For most companies, the fickle nature of customer demands is an inconvenience. But for Amazon, the fact that customers have ever-higher expectations is an immutable law of human nature—and it’s better to be on the right side of customer expectations than the wrong side.

Jeff Bezos, founder and executive chairman of Amazon, wrote about this in his 2017 Letter to Shareholders:

“One thing I love about customers is that they are divinely discontent. Their expectations are never static – they go up. It’s human nature. We didn’t ascend from our hunter-gatherer days by being satisfied. People have a voracious appetite for a better way, and yesterday’s ‘wow’ quickly becomes today’s ‘ordinary’.

Amazon’s mission is to become the most customer-centric company in the world. To do this, they follow the principle of Customer Obsession. Amazon starts with the customer and works backwards, rather than basing its strategy around its current product offerings or what competitors are doing.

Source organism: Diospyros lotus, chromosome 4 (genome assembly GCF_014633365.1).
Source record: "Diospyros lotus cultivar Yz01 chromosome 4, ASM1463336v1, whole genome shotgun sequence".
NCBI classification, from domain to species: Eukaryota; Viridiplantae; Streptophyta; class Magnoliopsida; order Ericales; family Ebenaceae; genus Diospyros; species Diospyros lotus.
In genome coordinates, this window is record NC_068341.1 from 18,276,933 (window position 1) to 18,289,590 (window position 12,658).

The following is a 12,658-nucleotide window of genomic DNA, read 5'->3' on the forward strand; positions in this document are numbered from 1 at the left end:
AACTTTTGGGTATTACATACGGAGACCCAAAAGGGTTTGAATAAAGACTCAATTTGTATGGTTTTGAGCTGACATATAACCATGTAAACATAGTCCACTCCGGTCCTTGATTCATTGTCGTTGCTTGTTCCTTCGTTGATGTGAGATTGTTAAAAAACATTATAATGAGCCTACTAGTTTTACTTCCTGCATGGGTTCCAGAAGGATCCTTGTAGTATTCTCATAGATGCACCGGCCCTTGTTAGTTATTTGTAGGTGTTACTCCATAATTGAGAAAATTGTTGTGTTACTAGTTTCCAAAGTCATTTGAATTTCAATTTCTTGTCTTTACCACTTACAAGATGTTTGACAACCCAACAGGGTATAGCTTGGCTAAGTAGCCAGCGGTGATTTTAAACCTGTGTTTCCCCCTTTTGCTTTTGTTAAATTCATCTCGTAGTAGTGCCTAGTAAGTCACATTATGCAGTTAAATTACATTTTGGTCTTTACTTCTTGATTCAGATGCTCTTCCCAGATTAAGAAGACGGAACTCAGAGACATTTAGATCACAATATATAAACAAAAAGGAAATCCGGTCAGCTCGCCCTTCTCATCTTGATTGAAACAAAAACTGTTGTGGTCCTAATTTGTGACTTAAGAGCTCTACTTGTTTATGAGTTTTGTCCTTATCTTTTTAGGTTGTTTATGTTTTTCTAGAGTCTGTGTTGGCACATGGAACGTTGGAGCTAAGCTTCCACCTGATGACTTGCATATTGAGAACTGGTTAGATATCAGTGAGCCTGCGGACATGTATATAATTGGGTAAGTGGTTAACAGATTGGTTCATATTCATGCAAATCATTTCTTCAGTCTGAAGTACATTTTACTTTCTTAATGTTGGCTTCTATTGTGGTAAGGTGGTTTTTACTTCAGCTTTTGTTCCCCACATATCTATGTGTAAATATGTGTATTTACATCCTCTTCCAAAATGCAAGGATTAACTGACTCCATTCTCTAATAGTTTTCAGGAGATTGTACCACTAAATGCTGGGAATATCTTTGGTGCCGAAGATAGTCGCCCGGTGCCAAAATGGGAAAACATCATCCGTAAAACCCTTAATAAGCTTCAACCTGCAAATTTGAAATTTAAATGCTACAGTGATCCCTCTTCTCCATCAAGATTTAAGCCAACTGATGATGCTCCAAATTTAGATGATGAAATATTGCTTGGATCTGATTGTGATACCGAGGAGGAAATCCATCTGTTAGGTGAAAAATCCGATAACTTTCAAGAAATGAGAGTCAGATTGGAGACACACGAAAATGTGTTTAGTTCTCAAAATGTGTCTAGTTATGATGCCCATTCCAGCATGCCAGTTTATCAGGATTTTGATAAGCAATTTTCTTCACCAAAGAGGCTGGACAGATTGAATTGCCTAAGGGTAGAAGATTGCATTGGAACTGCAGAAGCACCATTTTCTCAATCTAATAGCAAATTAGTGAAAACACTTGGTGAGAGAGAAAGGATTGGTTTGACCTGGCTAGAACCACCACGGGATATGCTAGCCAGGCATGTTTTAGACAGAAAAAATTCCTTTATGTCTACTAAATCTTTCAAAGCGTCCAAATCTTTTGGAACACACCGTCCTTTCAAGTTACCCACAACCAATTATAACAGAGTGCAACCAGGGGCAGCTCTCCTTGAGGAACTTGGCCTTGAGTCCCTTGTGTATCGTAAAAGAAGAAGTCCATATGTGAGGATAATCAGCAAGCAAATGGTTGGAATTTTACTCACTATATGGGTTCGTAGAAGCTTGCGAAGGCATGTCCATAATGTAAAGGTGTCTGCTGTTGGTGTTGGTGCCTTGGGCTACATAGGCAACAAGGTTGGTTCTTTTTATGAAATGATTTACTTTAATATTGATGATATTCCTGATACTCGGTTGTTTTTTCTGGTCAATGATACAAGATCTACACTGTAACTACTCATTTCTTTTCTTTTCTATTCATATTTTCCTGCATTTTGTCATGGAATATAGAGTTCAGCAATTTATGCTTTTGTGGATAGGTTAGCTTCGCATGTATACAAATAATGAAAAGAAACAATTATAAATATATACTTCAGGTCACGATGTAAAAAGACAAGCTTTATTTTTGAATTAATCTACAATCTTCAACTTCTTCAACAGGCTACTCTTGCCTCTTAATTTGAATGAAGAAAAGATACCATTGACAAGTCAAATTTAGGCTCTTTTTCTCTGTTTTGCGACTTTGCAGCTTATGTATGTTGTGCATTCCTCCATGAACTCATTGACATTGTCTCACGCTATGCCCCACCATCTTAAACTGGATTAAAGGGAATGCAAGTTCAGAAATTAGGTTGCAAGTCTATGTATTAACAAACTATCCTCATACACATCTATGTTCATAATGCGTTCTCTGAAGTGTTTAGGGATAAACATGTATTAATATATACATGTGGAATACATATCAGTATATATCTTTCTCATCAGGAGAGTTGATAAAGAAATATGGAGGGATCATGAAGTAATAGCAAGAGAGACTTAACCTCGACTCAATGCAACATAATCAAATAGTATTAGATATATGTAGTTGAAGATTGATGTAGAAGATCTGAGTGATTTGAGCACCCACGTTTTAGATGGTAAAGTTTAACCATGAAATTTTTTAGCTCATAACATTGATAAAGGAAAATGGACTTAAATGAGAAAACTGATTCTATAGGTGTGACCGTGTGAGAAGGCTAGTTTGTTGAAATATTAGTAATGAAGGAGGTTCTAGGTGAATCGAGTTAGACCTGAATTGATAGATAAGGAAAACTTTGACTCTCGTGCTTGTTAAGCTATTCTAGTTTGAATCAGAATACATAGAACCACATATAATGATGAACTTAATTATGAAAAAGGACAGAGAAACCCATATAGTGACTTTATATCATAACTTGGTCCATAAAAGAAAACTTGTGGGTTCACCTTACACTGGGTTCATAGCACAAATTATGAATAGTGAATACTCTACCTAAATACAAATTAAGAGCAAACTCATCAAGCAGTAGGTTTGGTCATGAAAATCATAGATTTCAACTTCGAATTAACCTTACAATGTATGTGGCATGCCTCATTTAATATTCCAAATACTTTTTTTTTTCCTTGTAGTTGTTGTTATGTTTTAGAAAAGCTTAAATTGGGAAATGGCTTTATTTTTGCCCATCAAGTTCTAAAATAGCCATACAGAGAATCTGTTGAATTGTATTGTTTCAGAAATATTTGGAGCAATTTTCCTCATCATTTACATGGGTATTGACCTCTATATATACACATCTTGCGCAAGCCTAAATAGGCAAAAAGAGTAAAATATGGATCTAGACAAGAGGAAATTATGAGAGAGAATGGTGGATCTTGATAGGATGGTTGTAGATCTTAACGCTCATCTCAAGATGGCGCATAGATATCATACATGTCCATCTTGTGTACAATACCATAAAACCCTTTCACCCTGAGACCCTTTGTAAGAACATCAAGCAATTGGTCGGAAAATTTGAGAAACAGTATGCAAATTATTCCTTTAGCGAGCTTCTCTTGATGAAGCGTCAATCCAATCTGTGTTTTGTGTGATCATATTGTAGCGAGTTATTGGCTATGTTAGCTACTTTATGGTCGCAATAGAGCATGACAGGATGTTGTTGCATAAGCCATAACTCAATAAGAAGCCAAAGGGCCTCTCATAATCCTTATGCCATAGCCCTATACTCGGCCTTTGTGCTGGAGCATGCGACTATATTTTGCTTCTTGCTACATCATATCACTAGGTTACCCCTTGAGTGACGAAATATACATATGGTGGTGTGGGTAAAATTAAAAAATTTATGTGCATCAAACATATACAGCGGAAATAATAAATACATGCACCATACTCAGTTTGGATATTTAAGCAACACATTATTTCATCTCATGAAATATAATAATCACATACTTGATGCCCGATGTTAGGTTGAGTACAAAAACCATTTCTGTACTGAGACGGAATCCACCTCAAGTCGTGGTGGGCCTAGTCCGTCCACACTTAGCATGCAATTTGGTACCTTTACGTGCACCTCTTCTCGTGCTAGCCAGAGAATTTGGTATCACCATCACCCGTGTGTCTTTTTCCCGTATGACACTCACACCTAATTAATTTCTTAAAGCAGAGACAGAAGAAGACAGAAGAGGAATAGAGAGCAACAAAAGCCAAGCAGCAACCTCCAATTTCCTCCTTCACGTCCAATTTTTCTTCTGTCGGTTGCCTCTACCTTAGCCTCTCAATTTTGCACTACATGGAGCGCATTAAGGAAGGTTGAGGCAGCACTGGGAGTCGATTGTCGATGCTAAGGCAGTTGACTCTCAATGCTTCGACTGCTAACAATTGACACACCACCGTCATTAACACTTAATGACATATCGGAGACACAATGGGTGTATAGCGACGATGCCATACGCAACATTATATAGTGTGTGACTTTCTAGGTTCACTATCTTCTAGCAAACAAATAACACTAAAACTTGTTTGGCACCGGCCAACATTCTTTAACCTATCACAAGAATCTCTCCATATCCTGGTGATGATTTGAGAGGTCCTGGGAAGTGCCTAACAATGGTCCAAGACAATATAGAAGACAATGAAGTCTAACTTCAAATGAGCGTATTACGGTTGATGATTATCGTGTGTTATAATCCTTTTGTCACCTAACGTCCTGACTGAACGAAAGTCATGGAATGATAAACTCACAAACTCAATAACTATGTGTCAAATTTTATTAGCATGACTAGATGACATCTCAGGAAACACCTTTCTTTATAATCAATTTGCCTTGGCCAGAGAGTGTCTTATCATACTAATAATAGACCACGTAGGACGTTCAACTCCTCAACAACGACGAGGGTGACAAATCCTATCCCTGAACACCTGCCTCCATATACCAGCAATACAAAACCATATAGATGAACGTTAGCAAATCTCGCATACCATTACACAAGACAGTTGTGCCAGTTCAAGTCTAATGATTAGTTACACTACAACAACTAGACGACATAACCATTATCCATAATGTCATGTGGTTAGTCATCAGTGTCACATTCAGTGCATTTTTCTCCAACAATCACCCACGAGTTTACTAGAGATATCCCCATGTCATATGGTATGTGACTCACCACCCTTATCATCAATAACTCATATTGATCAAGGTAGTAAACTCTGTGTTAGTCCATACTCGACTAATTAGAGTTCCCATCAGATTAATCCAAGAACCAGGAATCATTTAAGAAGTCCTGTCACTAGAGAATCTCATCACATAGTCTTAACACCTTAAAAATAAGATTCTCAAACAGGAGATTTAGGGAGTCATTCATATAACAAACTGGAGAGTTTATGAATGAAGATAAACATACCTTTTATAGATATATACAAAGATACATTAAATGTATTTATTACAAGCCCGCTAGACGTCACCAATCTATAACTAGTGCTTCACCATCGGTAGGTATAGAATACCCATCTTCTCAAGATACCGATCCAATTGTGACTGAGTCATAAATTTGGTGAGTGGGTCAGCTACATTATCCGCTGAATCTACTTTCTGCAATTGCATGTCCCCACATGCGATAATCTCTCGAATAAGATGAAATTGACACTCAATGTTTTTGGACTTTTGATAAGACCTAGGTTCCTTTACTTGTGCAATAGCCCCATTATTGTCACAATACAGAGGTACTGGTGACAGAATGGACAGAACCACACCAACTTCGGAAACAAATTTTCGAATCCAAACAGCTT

By going through this process, you end up with questions like:

  1. Who are our customers and what are their core desires?
  2. What are our customers’ persistent problems?
  3. What are they telling us they need?

At a high level, Amazon stays close to customer needs by focusing on the implicit brand promise that keeps customers coming back to Amazon over the long term:

Price, selection, and convenience.

Understand Your Customers Like Amazon GIF
Source: GIPHY (use code to embed GIF)

But Amazon also has a sophisticated Voice of the Customer program that captures a diverse set of data about the customer experience—not only quantitative data but also anecdotal customer feedback. Even when the data paints a positive picture, Amazon dives deep into negative customer anecdotes to validate what’s happening.